|Additional board via a slow speed signal||A rectangular white board with a black border and the track designation written in black.||For a better understanding, additional signs can be attached above slow speed signals. The reduced speed only applies to the tracks indicated on the additional board.|
|A rectangular white board with a black border and one or two black arrows.||The additional board with a single or double arrow above a slow travel signal that is placed between two tracks shows which track the signal applies to.|
|Speed over rail bridge scales, rail brakes, depot systems, sidings, etc.||A rectangular white board with a black border, a number and the unit of measurement km / h .||The speed stipulated on the signal applies to the bridge scales and rail brakes.
In depot facilities and sidings, this speed applies from the signal.
If several different slow speed points are signaled one after the other on a track, the following must be observed in the case of an advance signal that indicates higher speed:
- The distant signal is the end signal for the preceding slow speed point, which has a lower speed.
- The distant signal only has an orange flashing lamp and applies from the start signal to the second slow-speed area to be driven through at higher speed.
- This distant signal is not equipped with train protection .
If the normal stopping point of the trains in stations and stops is after the pre- or start signal and the start or end signal is not visible from the normal stop position, a repeat signal is set up. The repeat signal is:
- a second distant signal (without train protection) is used when this is in front of the speed limit stop; or
- a second start signal is set up when this is in the area of the slow speed zone.
Signals for rack entrances
When entering a rack, the maximum speed indicated on the distant signal applies until the last car of the train has passed the entrance. The speed does not have to be reduced when exiting the rack section into an adhesion section.
See the section rack entry in the article rack railway
Former slope and speed boards of the Seetalbahn
Until the introduction of the new operating concept in December 2002, in which tram regulations are partly followed, special combined gradient and speed signs were used on the Seetalbahn .
See section Earlier slope tables of the Seetalbahn in the article Inclination pointer
- Answers of the Federal Government to the Minor Inquiry "Temporary Slow Speed Areas in the German Rail Network" (Drs. 18/2410) (PDF) Letter from Enak Ferlemann to Britta Haßelmann of October 8, 2014, file number LA 15 / 5161.1 / 1-18 / 2301056 , P. 1 and 2 of the annex.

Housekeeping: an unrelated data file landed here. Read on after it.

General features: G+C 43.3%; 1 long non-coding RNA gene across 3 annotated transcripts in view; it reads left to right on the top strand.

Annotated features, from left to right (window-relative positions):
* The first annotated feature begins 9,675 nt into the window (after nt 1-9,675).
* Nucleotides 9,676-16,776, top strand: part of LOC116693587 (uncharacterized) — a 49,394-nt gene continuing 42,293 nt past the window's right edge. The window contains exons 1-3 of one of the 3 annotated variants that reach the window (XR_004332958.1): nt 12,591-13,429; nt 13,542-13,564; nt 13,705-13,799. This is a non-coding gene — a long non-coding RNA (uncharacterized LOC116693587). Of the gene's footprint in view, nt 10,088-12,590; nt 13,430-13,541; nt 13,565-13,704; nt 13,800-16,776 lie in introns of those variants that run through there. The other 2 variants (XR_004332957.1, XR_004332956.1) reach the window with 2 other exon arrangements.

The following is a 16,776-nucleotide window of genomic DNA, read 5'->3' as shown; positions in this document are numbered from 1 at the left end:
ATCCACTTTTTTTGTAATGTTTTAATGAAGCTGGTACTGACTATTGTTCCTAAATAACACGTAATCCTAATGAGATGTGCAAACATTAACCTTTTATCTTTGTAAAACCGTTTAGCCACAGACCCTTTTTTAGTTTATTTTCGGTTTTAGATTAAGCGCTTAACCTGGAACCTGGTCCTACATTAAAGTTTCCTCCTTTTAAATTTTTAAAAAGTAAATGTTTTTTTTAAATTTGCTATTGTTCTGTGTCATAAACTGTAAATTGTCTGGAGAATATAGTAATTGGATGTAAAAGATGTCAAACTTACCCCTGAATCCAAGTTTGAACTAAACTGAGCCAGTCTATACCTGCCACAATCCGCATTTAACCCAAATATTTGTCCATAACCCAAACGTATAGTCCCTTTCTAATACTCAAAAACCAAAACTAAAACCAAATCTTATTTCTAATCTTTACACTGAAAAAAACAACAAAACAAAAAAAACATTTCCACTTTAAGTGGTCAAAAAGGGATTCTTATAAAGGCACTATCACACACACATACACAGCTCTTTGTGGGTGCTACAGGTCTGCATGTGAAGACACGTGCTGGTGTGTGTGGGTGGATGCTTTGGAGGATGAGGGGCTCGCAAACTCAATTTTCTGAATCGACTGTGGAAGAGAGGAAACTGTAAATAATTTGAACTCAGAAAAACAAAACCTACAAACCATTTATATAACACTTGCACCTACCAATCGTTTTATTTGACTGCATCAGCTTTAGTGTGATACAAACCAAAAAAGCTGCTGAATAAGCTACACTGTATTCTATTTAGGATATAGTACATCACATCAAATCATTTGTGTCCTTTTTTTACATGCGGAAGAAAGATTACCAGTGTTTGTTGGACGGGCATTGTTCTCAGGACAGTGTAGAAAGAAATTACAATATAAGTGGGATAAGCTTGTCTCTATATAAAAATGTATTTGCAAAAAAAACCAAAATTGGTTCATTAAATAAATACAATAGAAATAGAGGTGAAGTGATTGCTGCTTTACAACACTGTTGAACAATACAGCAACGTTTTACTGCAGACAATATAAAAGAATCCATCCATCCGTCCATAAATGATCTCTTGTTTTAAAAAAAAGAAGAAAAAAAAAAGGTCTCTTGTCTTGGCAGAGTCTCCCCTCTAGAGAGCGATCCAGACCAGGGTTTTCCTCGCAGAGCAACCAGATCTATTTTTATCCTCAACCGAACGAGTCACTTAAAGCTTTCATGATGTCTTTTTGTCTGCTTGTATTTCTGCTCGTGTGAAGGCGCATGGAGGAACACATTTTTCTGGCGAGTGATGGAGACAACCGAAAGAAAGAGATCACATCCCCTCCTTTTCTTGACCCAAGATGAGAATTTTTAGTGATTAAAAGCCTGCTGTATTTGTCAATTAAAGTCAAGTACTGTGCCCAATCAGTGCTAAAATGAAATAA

- German Bundestag (ed.): Answer of the federal government to the small question of the MPs Matthias Gastel, Oliver Krischer, Stephan Kühn (Dresden), other MPs and the parliamentary group BÜNDNIS 90 / DIE GRÜNEN - printed matter 18/3877 - current and planned temporary speed limits in the German rail network . tape 18 , no. 4041 , February 19, 2015, ISSN 0722-8333 , p. 2 ( bundestag.de [PDF]).
- German Bundestag (Ed.): Answer of the Federal Government to the small question of the MPs Dr. Christian Jung, Pascal Kober, Benjamin Strasser, other MPs and the parliamentary group of the FDP - printed matter 19/6258 - speed limits in the network of Deutsche Bahn . tape 19 , no. 6787 , January 2, 2019, ISSN 0722-8333 , p. 3 ( BT-Drs. 19/6787 ).
- Netzwerk Privatbahnen criticizes the state of the rail network. In: Eisenbahn-Revue International . Issue 12/2005, p. 556.
- More speed limits. In: Eisenbahn-Revue International . Issue 4/2006, , p. 160.
- Frank Mittag, Christian Wilhelmi: Equipped with signal Lf 7 and Zs 3 at the same location . In: Train B practice . No. 4 , April 2017, p. 6 .
- Swiss Driving Regulations (FDV) A2016 Federal Office of Transport (FOT), July 1, 2016 (PDF; 3 MB). R 300.2, Section 2.3.1 Speed boards for track sections with reduced speed
- Rhaetian Railway: Implementing provisions for the Swiss Driving Service Regulations FDV . Chur, 2004.
- Swiss Driving Regulations (FDV) A2016 Federal Office of Transport (FOT), July 1, 2016 (PDF; 3 MB). R 300.2, Section 2.3.4 Slow speed signals
- Swiss Driving Regulations (FDV) A2016 Federal Office of Transport (FOT), July 1, 2016 (PDF; 3 MB). R 300.2, Section 2.3.5 Speed over rail bridge scales, rail brakes, depot systems, sidings , etc.